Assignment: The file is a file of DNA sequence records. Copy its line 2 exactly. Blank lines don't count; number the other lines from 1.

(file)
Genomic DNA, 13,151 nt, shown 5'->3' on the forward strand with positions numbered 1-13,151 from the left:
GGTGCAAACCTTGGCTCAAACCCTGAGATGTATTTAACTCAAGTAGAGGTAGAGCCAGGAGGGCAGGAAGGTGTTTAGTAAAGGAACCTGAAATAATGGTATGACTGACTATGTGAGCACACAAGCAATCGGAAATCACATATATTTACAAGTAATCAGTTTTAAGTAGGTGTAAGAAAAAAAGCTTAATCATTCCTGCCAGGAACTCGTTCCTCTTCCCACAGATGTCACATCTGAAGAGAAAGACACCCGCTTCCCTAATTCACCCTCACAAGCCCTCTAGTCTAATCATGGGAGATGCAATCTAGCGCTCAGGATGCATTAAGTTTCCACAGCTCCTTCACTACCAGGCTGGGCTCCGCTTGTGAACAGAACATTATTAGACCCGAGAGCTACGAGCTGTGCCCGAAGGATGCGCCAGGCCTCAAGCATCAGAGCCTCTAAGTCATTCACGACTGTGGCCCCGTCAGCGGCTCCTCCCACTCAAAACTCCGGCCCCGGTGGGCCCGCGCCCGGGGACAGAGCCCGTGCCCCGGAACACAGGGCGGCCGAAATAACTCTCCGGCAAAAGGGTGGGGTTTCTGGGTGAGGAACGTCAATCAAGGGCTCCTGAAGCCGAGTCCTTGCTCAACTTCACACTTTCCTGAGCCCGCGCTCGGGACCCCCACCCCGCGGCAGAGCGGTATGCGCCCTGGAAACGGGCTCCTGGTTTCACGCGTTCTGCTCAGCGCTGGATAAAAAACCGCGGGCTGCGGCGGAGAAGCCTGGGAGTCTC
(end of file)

GGTGCAAACCTTGGCTCAAACCCTGAGATGTATTTAACTCAAGTAGAGGTAGAGCCAGGAGGGCAGGAAGGTGTTTAGTAAAGGAACCTGAAATAATGGTATGACTGACTATGTGAGCACACAAGCAATCGGAAATCACATATATTTACAAGTAATCAGTTTTAAGTAGGTGTAAGAAAAAAAGCTTAATCATTCCTGCCAGGAACTCGTTCCTCTTCCCACAGATGTCACATCTGAAGAGAAAGACACCCGCTTCCCTAATTCACCCTCACAAGCCCTCTAGTCTAATCATGGGAGATGCAATCTAGCGCTCAGGATGCATTAAGTTTCCACAGCTCCTTCACTACCAGGCTGGGCTCCGCTTGTGAACAGAACATTATTAGACCCGAGAGCTACGAGCTGTGCCCGAAGGATGCGCCAGGCCTCAAGCATCAGAGCCTCTAAGTCATTCACGACTGTGGCCCCGTCAGCGGCTCCTCCCACTCAAAACTCCGGCCCCGGTGGGCCCGCGCCCGGGGACAGAGCCCGTGCCCCGGAACACAGGGCGGCCGAAATAACTCTCCGGCAAAAGGGTGGGGTTTCTGGGTGAGGAACGTCAATCAAGGGCTCCTGAAGCCGAGTCCTTGCTCAACTTCACACTTTCCTGAGCCCGCGCTCGGGACCCCCACCCCGCGGCAGAGCGGTATGCGCCCTGGAAACGGGCTCCTGGTTTCACGCGTTCTGCTCAGCGCTGGATAAAAAACCGCGGGCTGCGGCGGAGAAGCCTGGGAGTCTC